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Discussion in 'Archived Threads 2001-2004' started by RobertR, Apr 10, 2002.
Can't you tell us more Robert?
Did you try this method, or know someone who used it? And for how long? What is the verdict?
I don't think most of us would need this, perhaps only some super tweakers. And who wants to go through all the trouble, especially because it's not something that can be applied without changes to your setup. You need to immerse your motherboard, but leave all moving parts (disks, CD- and DVD-player, tape units etc) out of it.
heh... that's so cool. The only problem would be replacing a CPU or PCI card... you would have to dunk your hand in goo... ewww Plus, what if it leaked out? It costs $220 per gallon... leakage could definately hurt the pocketbook.
It definately would be the "ultimate" in cooling though
I saw some guy submerg his computer in mineral oil.. but i doubt that would help cool the computer... unless he kept the oil cold... :p)
Not really, Cees. I'd want someone to make available a custom case for it before I'd try it. But it is an interesting concept. The properties of the liquid are quite interestinng.
As part of a college experimentassignment, we overclocked a Celeron 300A to ~533 MHz by keeping it in the refridgerator for short periods of time... got the idea from an overclocking web site.
You can achieve very cold temperatures using peltier combos and/or water cooling. It's cheap, quiet, and not messy.
You can get cases with refrigeration built in, can't you?
I would think those would suffice to keep temperatures at reasonable levels - after all, just because you're overclocking doesn't mean you have to get into the -ve F.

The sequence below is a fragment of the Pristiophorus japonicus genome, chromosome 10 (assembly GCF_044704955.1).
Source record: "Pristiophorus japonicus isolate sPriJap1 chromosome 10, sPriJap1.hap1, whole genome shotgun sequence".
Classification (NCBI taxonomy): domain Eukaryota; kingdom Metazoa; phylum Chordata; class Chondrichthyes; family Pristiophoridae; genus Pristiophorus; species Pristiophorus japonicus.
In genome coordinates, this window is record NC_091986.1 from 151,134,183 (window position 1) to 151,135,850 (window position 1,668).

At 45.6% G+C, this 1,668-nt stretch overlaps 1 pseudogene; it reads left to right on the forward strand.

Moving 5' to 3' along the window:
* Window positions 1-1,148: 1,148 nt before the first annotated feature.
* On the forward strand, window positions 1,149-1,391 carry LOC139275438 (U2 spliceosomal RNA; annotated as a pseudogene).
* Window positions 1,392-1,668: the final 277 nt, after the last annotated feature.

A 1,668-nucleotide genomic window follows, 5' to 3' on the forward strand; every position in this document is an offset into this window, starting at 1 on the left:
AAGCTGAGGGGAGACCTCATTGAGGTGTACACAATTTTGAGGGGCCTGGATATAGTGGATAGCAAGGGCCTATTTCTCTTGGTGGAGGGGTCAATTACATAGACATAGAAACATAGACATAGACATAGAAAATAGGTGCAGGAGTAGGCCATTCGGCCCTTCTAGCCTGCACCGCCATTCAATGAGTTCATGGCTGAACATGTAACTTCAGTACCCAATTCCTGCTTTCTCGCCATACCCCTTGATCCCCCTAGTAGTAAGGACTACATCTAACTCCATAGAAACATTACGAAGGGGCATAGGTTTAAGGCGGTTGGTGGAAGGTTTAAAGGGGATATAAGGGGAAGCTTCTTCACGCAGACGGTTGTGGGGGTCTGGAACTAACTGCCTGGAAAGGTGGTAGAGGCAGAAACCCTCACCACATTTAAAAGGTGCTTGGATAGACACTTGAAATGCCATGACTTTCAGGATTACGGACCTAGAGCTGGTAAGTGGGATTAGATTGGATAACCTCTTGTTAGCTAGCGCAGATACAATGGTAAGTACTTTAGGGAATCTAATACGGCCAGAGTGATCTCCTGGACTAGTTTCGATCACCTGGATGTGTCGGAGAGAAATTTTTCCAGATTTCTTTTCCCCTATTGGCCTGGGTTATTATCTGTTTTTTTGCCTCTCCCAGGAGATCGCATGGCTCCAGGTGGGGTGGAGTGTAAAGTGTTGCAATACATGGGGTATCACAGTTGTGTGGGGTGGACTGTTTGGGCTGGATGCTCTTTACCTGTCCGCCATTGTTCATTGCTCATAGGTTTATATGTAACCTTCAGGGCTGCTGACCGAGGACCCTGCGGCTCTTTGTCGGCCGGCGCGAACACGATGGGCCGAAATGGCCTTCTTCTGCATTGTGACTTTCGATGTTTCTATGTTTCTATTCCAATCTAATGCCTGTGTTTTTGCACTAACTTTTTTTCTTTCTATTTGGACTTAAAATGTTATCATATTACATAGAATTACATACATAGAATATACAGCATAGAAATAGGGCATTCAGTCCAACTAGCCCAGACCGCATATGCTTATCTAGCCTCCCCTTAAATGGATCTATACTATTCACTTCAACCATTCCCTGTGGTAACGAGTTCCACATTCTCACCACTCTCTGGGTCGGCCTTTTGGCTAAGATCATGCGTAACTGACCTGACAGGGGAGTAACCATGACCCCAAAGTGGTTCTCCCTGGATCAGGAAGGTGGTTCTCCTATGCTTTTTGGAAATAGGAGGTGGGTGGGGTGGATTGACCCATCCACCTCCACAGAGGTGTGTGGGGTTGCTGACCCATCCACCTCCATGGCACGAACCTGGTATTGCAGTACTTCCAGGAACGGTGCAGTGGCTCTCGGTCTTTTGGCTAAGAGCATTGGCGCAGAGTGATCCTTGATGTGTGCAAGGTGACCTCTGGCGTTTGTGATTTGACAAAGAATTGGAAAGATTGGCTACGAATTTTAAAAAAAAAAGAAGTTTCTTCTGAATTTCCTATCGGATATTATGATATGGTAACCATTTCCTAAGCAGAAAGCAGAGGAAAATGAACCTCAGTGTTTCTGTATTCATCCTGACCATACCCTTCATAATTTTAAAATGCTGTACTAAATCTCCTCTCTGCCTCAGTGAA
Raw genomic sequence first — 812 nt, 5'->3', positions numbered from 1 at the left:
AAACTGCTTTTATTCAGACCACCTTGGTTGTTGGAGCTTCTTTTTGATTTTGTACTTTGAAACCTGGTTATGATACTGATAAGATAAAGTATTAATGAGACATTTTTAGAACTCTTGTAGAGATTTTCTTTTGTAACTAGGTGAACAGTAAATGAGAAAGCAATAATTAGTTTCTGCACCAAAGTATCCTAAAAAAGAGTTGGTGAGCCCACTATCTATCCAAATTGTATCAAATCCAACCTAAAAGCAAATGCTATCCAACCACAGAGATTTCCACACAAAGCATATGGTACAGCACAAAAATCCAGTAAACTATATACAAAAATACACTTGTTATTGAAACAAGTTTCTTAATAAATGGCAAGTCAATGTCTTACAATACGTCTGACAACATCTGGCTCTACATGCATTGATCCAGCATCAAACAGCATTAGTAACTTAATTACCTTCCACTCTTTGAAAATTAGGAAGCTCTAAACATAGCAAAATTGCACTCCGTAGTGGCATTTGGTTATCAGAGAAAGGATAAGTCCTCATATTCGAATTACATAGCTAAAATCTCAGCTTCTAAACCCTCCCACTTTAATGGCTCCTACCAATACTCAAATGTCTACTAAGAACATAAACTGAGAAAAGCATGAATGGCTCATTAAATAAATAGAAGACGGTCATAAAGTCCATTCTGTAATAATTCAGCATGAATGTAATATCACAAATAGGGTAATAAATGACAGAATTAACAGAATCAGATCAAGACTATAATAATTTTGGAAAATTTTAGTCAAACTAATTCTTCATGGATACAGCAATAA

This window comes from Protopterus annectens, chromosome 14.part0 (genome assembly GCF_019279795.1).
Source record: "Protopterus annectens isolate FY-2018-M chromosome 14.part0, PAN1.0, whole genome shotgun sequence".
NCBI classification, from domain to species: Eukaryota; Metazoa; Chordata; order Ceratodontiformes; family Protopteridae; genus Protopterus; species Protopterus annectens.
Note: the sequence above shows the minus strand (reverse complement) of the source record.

I would think that maintaining the temperature at +- 35 degF would be the best idea, seeing as it's not below freezing, but plenty cold enough - and if you have a decent unit, condensation shouldn't be a problem.
One day I will get a Koolance water-cooling system:
The reviews I've read on Tom's Hardware and HardOCP.com indicate that the Koolance cases are extremely good products for the price. About $200 US for the mid-tower. Very quiet too...about 45 db or less.
An order of magnitude cheaper than a mineral-oil solution, and much more efficient...water's heat capacity is greater than mineral-oil, plus less work for the pumps!
Also, no refrigerant required.
Yeah, I saw this episode and it was pretty interesting. They actually submerged a working motherboard and video card in this liquid and overclocked the CPU (I forget by how much). The CPU and video card didn't have any heat sinks or fans attached and they even showed the liquid boiling away the HFE.
The "case" that they used was a dual plexiglass tray setup. One tray held the motherboard and video card which was submerged in the HFE and a recirculator (kind of like the one used in a fish tank) to recirculate the liquid. The "tray" adjacent to it held a bunch of dry ice - the dry ice was used to cool the "heated" HFE from the motherboard.
They were able to get the temperature of the motherboard/CPU to -30C, but at that temperature other components began to fail and the computer wouldn't boot. One caveat they had with this cooling technique was that the HFE evaporated rather quickly and at $200+ per gallon they said to make sure to use a sealed cooling system.
I believe the next episode they had fun with liquid nitrogen!
The Koolance cases are nice, and actually I would say even a bargain when you consider everything you need to build a watercooling setup and it's pre-assembled and has a good company standing behind their product.
But if you are heavily into OC'ing your CPU, even watercooling will hit it's limitations. Then you need to get to the next level, something like http://www.vapochill.com/ would work well, I believe Kyrotech used to make some cases that would run below the freezing point, you could do some super-cooling with a big peltier (but you have to figure out how to remove the heat from it).